The book is a fabulous read because of its simplicity. It’s not just for finance geeks; rather the stuff narrated
by Michael lewis is easy to digest. Although I still believe Liar’s Poker was one of the best work by Michael, but the Big- short seems to me is one of the best journalism written on the subprime crisis.
The reason I recommend to read the book because the movie is out on December 23rd and I still doubt people will follow. It has more characters and the derivatives, CDS market is not easy to understand .
The book is more focused on the vulnerability of the subprime crisis,how the big guns shorted the subprime market making it worse as they provided the fuel which kept the subprime mortgage furnace burning even when the US was running out of new junk mortgages to write. The book quotes an example of a Deutsche bank trader Greg Lippmann ended up making billions of dollars for his employer — not to mention a $50 million bonus for himself — by aggressively going out and finding fund managers to put on the short bets needed to keep the market ticking.
How the Govt agencies Fannie and Freddie started accepting increasing amounts of subprime paper. Then banks started selling private-label subprime CDOs directly to investors, bypassing the GSEs; a lot of the profits in that activity came from taking the unattractive lowest-yielding tranches and insuring them with AIG.
In the process AIG was over leveraged it was not selling Credit default swaps any more. But then it gave rise to the synthetic subprime CDOs which were bought by Greg Lippmann sold by the banks.
This was the market with almost no pricing transparency in the secondary market: because all securitization deals are unique, the only way to get a feel for the health of the market is by looking at where primary deals are pricing. Whenever anybody said that the marks being put on subprime assets by banks and hedge funds were delusional, it was easy to point to the booming market in synthetic subprime CDOs to prove them wrong. No one, of course, remarked on the irony that the synthetic subprime CDO market was only booming because John Paulson and others were providing a huge amount of demand for bearish bets.
Recently Michael Lewis was in news as he wrote a compelling piece on Serge Aleynikov, the former Goldman Sachs computer programmer convicted of stealing the bank’s secret algorithms, in the Vanity fair. Where he shared one of the famous line from his book Big short There’s a line in The Big Short; one of the characters, who was cynical about the subprime-mortgage market, says,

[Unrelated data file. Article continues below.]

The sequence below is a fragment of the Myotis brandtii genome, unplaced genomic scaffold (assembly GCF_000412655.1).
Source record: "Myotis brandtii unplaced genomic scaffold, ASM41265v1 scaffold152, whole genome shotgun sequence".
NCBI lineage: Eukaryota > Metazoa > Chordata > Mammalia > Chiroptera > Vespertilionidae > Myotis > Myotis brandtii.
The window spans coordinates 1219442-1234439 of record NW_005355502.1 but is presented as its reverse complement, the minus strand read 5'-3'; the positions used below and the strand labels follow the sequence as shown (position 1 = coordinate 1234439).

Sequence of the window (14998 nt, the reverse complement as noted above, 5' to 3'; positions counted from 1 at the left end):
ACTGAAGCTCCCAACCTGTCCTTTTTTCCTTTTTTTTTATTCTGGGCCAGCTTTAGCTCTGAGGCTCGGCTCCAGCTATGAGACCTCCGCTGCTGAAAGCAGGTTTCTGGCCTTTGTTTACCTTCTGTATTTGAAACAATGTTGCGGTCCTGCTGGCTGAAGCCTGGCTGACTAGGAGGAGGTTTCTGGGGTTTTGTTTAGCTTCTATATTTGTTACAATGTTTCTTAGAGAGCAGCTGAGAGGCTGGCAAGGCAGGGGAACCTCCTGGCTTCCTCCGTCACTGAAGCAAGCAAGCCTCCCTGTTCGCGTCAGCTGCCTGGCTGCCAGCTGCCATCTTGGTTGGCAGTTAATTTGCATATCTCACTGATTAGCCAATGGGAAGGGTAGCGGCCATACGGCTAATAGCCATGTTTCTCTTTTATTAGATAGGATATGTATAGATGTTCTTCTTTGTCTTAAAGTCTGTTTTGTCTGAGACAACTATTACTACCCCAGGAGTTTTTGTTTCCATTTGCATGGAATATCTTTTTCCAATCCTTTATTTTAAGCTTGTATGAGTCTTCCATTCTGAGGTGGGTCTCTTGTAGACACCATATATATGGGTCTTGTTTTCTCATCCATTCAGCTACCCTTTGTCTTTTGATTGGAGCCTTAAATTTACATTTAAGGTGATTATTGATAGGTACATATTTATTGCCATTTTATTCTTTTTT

“When I hear Chinese Wall, I think you’re a f—ing liar.” I feel that way about liquidity. When I hear the word liquidity, I think you’re a f—ing liar. If this is liquidity, we don’t need it.
The book is a fabulous read because of its simplicity. It’s not just for finance geeks, rather the stuff narrated by Michael lewis is easy to digest. Although I still believe Liar’s Poker was one of the best work by Michael, but the Big- short seems to me is one of the best journalism written on the sub prime crisis.
Continue reading “Worth Reading, The Big Short by Michael Lewis”
All this talk about the crisis and predictions got me thinking….We all know how difficult it is to forecast the future. But
every once in a while we see predictions that are so far off the mark that you have to wonder if the forecaster is working with a full deck. Which is actually a great thing because it’s beneficial for the rest of us since we can study these kinds of predictions and understand why they were wrong and what can be learned from them. I often say “it’s only in being wrong that we can learn to be right”.
That said, what were the very worst predictions of the last 5 years and what can be learned from these bad calls? I provide my views below: Continue reading “Predictions that went wrong in the last 5 Years”
In simple terms a CDO is the debt issued by a specially incorporated entity (SPV) to finance the purchase of assets.( CDO also refers to the SPV ). Typically the assets are bonds, loans, mortgages and receivables. Entity holds the assets as collateral and sells packages of cash flows to investors.
CDO has 4 aspects:-
The global economy gloom is still not over but 2012 was more promising that the last couple of years after the major Subprime Crisis and the ongoing Euro Debt crisis. Here are some of the trades winning bets to be made on Wall Street in 2012. And finding some of them was relatively simple: Just buy the thing that caused—or nearly caused—a major financial meltdown a couple of years back.
1. Subprime mortgage bonds : May sound awkward Continue reading “Best Trades of 2012 @ Wall Street”